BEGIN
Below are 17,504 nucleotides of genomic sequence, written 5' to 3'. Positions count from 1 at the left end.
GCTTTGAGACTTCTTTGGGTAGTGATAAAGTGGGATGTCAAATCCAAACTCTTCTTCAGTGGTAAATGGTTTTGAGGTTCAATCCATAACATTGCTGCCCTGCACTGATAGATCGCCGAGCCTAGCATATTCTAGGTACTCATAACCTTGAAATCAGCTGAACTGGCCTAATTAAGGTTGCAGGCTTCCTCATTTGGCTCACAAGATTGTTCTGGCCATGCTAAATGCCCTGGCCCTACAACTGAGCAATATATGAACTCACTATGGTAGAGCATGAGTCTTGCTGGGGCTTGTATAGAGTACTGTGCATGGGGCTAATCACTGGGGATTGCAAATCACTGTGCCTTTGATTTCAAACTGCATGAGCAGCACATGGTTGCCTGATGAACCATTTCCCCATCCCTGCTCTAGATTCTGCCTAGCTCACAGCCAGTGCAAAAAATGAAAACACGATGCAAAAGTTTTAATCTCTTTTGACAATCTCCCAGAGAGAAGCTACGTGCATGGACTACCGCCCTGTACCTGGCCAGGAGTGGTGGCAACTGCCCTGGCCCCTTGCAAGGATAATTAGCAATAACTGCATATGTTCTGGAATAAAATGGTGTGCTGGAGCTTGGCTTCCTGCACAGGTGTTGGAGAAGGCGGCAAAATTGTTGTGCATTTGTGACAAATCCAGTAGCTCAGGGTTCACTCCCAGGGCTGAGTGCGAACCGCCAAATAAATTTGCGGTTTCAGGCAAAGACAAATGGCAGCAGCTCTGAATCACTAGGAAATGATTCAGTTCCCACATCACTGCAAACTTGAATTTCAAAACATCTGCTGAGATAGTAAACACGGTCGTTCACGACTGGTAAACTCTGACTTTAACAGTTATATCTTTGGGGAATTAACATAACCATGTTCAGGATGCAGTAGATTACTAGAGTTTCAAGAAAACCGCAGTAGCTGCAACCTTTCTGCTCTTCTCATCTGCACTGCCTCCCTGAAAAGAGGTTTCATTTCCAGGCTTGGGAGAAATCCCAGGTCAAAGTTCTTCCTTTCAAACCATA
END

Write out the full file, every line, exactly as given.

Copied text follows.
Below are 17,504 nucleotides of genomic sequence, written 5' to 3'. Positions count from 1 at the left end.
GCTTTGAGACTTCTTTGGGTAGTGATAAAGTGGGATGTCAAATCCAAACTCTTCTTCAGTGGTAAATGGTTTTGAGGTTCAATCCATAACATTGCTGCCCTGCACTGATAGATCGCCGAGCCTAGCATATTCTAGGTACTCATAACCTTGAAATCAGCTGAACTGGCCTAATTAAGGTTGCAGGCTTCCTCATTTGGCTCACAAGATTGTTCTGGCCATGCTAAATGCCCTGGCCCTACAACTGAGCAATATATGAACTCACTATGGTAGAGCATGAGTCTTGCTGGGGCTTGTATAGAGTACTGTGCATGGGGCTAATCACTGGGGATTGCAAATCACTGTGCCTTTGATTTCAAACTGCATGAGCAGCACATGGTTGCCTGATGAACCATTTCCCCATCCCTGCTCTAGATTCTGCCTAGCTCACAGCCAGTGCAAAAAATGAAAACACGATGCAAAAGTTTTAATCTCTTTTGACAATCTCCCAGAGAGAAGCTACGTGCATGGACTACCGCCCTGTACCTGGCCAGGAGTGGTGGCAACTGCCCTGGCCCCTTGCAAGGATAATTAGCAATAACTGCATATGTTCTGGAATAAAATGGTGTGCTGGAGCTTGGCTTCCTGCACAGGTGTTGGAGAAGGCGGCAAAATTGTTGTGCATTTGTGACAAATCCAGTAGCTCAGGGTTCACTCCCAGGGCTGAGTGCGAACCGCCAAATAAATTTGCGGTTTCAGGCAAAGACAAATGGCAGCAGCTCTGAATCACTAGGAAATGATTCAGTTCCCACATCACTGCAAACTTGAATTTCAAAACATCTGCTGAGATAGTAAACACGGTCGTTCACGACTGGTAAACTCTGACTTTAACAGTTATATCTTTGGGGAATTAACATAACCATGTTCAGGATGCAGTAGATTACTAGAGTTTCAAGAAAACCGCAGTAGCTGCAACCTTTCTGCTCTTCTCATCTGCACTGCCTCCCTGAAAAGAGGTTTCATTTCCAGGCTTGGGAGAAATCCCAGGTCAAAGTTCTTCCTTTCAAACCATA